The first time I went river rafting, I was probably 9. It was in Lake Tahoe, and I was more of a raft ornament than a proper and productive paddler.
The first time I went river rafting that I actually remember was in Glacier National Park, Montana. It was one of those moments that you try something for the first time and love it so much you can’t seem to stop grinning with pleasure, wondering “why haven’t I tried this sooner?”
So I could barely contain my excitement for river rafting in Costa Rica with my family. After 3 months of traveling solo through Central America, I was excited for an important piece of home to join me for some adventures!
We decided on rafting The Balsa river, containing class II and III rapids.
For the rafting novices, there are 6 classes or levels of river rapids:
- Class I: Easy - Moving water with small waves that tug at the boat - it's a relaxing way to spend the day. You’ll float down the river without any effort involved.
- Class II: Novice - Easy rapids, waves up to three feet tall that are readily seen, and wide channels that can be discovered without scouting. Some maneuvering is required.
- Class III: Intermediate - Waves up to four feet and narrow passages that make the boat oscillate. Plenty of excitement.
- Class IV: Advanced - Long, difficult rapids, narrow passages and turbulent water that requires precise maneuvering.
- Class V: Expert - All of the above and then some - large, complex, gushing rapids, twisting, and spinning.
- Class VI: Extreme - The ultimate extreme, only the most expert should attempt this. Raft trips don't go here.
With it’s Class II and III rapids, rafting the Balsa River near La Fortuna, Costa Rica is more engaging and exciting than it is dangerous!
The beginning of the river rafting adventure starts roughly 45 minutes outside of the town of La Fortuna, famous for the Arenal Volcano.
The company we booked, Wave Expeditions, brought a couple bus loads of people to the start of the river. Our driver told us tidbits to keep us entertained along the way.
FUN FACT: A banana is actually an herb, and a pineapple is actually a flower.
Upon arrival, we all pile out of the bus to gear up – helmets, life jackets and paddles. Each group then meets with their assigned raft captain then enter the river to start loading the rafts to begin the adventure.
Grass as tall as giants stood on either side of the river. Thick forests of trees spread as far as the eye could see. Above us there was only soft blue sky.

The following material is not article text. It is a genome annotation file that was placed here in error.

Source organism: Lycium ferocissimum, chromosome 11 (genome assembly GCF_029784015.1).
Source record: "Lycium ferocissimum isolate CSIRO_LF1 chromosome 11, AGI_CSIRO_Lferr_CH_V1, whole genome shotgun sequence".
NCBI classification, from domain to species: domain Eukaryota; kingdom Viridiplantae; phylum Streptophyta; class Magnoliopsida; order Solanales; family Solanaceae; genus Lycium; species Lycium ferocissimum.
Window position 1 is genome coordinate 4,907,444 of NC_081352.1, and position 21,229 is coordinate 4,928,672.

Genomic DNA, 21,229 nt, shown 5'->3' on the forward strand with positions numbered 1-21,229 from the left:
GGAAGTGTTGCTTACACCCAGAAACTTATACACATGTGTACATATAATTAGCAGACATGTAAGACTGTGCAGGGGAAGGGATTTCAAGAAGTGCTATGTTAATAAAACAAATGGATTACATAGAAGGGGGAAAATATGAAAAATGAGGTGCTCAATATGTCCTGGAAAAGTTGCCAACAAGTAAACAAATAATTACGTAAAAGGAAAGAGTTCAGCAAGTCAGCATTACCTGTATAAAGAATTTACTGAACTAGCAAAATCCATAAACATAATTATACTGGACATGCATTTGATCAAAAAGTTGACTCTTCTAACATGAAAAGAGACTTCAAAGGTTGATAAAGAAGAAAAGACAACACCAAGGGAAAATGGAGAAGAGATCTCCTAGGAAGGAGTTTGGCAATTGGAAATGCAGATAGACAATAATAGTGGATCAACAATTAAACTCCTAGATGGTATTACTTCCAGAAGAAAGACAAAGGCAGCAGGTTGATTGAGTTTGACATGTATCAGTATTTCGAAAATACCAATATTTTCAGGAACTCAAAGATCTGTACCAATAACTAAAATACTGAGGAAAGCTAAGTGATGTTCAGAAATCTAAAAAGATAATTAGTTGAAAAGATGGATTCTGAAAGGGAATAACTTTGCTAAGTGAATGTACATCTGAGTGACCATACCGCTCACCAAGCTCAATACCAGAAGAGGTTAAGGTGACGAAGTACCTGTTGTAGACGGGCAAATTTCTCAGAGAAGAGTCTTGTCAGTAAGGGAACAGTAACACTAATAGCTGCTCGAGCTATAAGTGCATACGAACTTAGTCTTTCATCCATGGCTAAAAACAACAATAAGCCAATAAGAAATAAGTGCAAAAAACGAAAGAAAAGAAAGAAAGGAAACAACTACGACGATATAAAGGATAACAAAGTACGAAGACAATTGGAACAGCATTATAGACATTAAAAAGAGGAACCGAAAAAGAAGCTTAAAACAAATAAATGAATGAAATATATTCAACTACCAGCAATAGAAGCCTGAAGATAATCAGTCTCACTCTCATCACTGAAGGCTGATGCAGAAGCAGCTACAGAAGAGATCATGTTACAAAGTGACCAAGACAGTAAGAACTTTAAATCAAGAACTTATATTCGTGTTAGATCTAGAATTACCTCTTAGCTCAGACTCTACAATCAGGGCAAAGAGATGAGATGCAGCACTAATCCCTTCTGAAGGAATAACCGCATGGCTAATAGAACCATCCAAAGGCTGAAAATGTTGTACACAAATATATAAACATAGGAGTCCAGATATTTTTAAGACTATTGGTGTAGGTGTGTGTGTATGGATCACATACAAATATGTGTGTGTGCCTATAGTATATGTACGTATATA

Almost immediately upon entering the river we approach rapids, white water crashing onto itself over rocks.
As my family in this one raft coordinated paddle movements we laughed and screamed with childlike giddy-ness.
We maneuvered through turns, around boulders, and underneath overgrown trees.
It’s such a great mix of exciting white water rapids and scenic floats so you can enjoy the dense Costa Rican forests and wildlife as you move through.
Truly a good option for the whole family, we saw many children between age 6 and 10 on the rafts!
We stopped halfway for snacks of refreshing pineapple and watermelon, which the group promptly scarfed down.
I mean, is there anything as delicious as fresh fruit in Central & South America?
We went river rafting in April, the end of dry season so the water was low in some spots. It’s to be expected to have larger rapids later in the year, during or at the end rainy season. Comparing this to Glacier National Park when we went river rafting in June, at the start on the season. Since Glacier, just having opened the week prior, the snow hadn’t quite melted enough to give us massive rapids.
TIP: Rainy season in Costa Rica is May to December.
A major difference between rafting experiences is that even in June in Glacier National Park, Montana you’ll need to wear a dry suit where as in Costa Rica no such thing will be needed! The water isn’t warm per se in April, but refreshing!
Our captain often splashed us to “wake us up” before a set of rapids! Additionally he encouraged us to hop off the front of the raft and “ride it” like a bull – so fun! I’ve never tried that before! He also did a little trick called the washing machine in which we went round and round in a set of rapids, moving in circular motions like a washing machine. So hilarious!
River rafting the Balsa River in Costa Rica was a thrilling way to spend an afternoon!
Before you return back into La Fortuna, you’ll stop for lunch at a small organic finca (farm) called Vida Campesina. You will get to try traditional Costa Rican dishes, cooked over an old-fashioned wood-burning stove. The food is absolutely incredible!
Then they serve coffee produced on the farm, followed by sugar cane lesson and demonstration accompanied with rum shorts for the adults.
This tour departs daily at 10:00-10:30 AM and returns at 3:00-3:30 PM.
This Tour Included: transportation to and from your hotel, bilingual certified guides, lunch, snacks, drinks, and towels.
What We Brought: quick-dry clothes, swimsuit, sunscreen, secure shoes, GoPro and a dry bag. This was the first time using this dry bag. Luckily we kept no expensive electronics in it, just some clothing because our stuff was wet when we pulled it out.
Costa Rica, like Central America, is full of opportunities for adventure. Contact Us to start planning your epic trip!